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Legal experts on Mike Flynn deal with Mueller: “It doesn’t get higher than this”
As Washington reels from the plea bargain made between US president Donald Trump's former senior aide Mike Flynn and the special prosecutor in the justice department's Russia probe, Robert Mueller, four US legal experts speaking to The National weighed in on the developments:
Paul Rosenzweig, former deputy assistant secretary for policy at the Department of Homeland Security and founder of Red Branch Consulting
This is a very good deal for Mike Flynn — the promise seems to be no jail at all if he co-operates with the investigators. Given that, he must have offered Robert Mueller very good co-operation in exchange. And the statement of offence says he did — talks with "senior" and "very senior" officials [during] the transition [show he has named names]. There aren't that many more senior than Mr Flynn was.
Brandon L Garrett, White Burkett Miller professor of law and public affairs, University of Virginia
Aside from the obvious, that we are now seeing criminal convictions of close advisers come out of this investigation, another point worth noting is that a plea deal would only have been offered once there was real co-operation. Mr Flynn must have already provided valuable co-operation in the investigation if a plea is being finalised and he must have promised to continue to provide that co-operation.
Ken Gude, senior fellow at the Centre for American Progress with a focus on law and security
Mike Flynn’s agreement to co-operate indicates that he possesses additional information that is very useful to the Special Counsel [Mueller], otherwise he would not have received such leniency. The details released today accompanying the guilty plea clearly implicate President Trump and many other senior Trump officials in a cover-up of secret co-ordination with Russia during the presidential transition.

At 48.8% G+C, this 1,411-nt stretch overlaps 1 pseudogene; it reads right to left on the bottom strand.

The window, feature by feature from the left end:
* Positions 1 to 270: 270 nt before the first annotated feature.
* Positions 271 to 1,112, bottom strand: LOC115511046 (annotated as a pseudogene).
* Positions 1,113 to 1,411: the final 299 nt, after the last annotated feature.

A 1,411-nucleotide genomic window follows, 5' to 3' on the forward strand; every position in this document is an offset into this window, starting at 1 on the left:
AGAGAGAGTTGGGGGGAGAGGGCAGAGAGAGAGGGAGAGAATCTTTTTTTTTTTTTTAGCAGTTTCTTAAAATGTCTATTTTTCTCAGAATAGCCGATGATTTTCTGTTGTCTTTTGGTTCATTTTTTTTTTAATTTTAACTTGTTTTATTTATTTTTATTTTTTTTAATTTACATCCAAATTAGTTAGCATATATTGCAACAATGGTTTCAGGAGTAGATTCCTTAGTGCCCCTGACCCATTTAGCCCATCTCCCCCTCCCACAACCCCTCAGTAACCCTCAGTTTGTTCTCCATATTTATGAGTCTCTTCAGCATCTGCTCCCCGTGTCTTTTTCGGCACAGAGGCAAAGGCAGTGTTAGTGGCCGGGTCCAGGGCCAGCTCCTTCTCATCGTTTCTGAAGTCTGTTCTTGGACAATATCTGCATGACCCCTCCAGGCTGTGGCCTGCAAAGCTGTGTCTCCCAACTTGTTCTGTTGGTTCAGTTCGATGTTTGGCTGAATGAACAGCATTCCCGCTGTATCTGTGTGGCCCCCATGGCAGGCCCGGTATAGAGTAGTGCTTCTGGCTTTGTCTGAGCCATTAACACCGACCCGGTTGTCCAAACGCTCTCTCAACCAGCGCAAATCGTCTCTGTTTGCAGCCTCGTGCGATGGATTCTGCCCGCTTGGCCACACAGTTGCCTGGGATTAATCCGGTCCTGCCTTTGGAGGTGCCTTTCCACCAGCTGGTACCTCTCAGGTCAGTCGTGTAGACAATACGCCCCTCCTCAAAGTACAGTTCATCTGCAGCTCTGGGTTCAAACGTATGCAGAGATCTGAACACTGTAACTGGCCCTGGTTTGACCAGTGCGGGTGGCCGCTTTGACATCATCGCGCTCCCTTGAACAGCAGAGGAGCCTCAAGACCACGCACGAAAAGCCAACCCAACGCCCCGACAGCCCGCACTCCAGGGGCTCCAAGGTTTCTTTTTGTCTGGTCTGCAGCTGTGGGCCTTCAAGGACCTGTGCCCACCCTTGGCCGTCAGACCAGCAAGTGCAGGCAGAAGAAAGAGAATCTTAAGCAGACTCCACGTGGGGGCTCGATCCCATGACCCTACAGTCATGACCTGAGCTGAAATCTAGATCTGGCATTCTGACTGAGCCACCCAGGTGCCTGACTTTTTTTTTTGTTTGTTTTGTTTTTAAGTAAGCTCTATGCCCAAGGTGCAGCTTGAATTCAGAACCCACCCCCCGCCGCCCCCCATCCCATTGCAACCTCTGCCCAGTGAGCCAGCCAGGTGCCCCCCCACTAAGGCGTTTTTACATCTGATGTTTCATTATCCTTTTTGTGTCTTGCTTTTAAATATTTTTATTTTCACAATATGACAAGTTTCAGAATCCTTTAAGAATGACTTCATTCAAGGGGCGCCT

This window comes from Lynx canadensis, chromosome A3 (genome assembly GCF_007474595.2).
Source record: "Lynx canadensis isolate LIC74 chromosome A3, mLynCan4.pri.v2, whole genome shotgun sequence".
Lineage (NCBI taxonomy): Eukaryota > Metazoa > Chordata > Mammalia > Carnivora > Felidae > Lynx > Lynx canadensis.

The statement of facts released by Mr Mueller shows that Michael Flynn was in direct contact with Trump transition officials at Mar a Lago on Dec 29 and they had multiple conversations about what Mr Flynn should say to Russian Ambassador Sergey Kislyak about Russia's response to US sanctions and the results of those conversations. Mr Trump was there and it is impossible to believe he was not at a minimum informed of those conversations or participated in them. Their later multiple denials of knowledge of the contents of Mr Flynn's calls with Mr Kislyak are false and evidence of a cover up.
Andrew McCanse Wright, associate professor, Savannah Law School
The president’s first National Security Adviser just plead guilty to lying to the FBI about Russian contacts. That’s the kind of scandal moment that ends up in the president’s encyclopedia entry and obituary.
Michael Flynn’s agreement to plead guilty to felony false statements to the FBI suggests to me he is co-operating with the Special Counsel. First, it is an information, not an indictment. That means Flynn is waiving his right to have a grand jury test the government’s evidence. They are typically used by prosecutors lock down charges used to leverage the co-operation agreement. The fact that it is a single felony charge is consistent with my experience with federal plea offers. We can also infer Mr Flynn’s co-operation by what is not charged. We know from public reports that Mr Flynn has a ton of Turkey-related criminal exposure. None of it is charged. Flynn is singing like a bird to Mueller.
The offence statement casts a light backwards on Russia’s active measures during the campaign: Russia is getting its payoff by means of a surreptitious effort to undermine existing US policy from the incoming president’s senior advisers. It casts light on the thinking and conduct of the Trump transition.
And, perhaps of most immediate significance to the White House, it puts president Trump at the centre of the controversy. Is Flynn going to testify that president Trump told him to contact the Russians? Is he going to say the president directed him to lie to the FBI? It is also going to call into question the knowledge and conduct of current senior officials, including White House senior adviser Jared Kushner, attorney general Jeff Sessions, and perhaps even vice president Pence.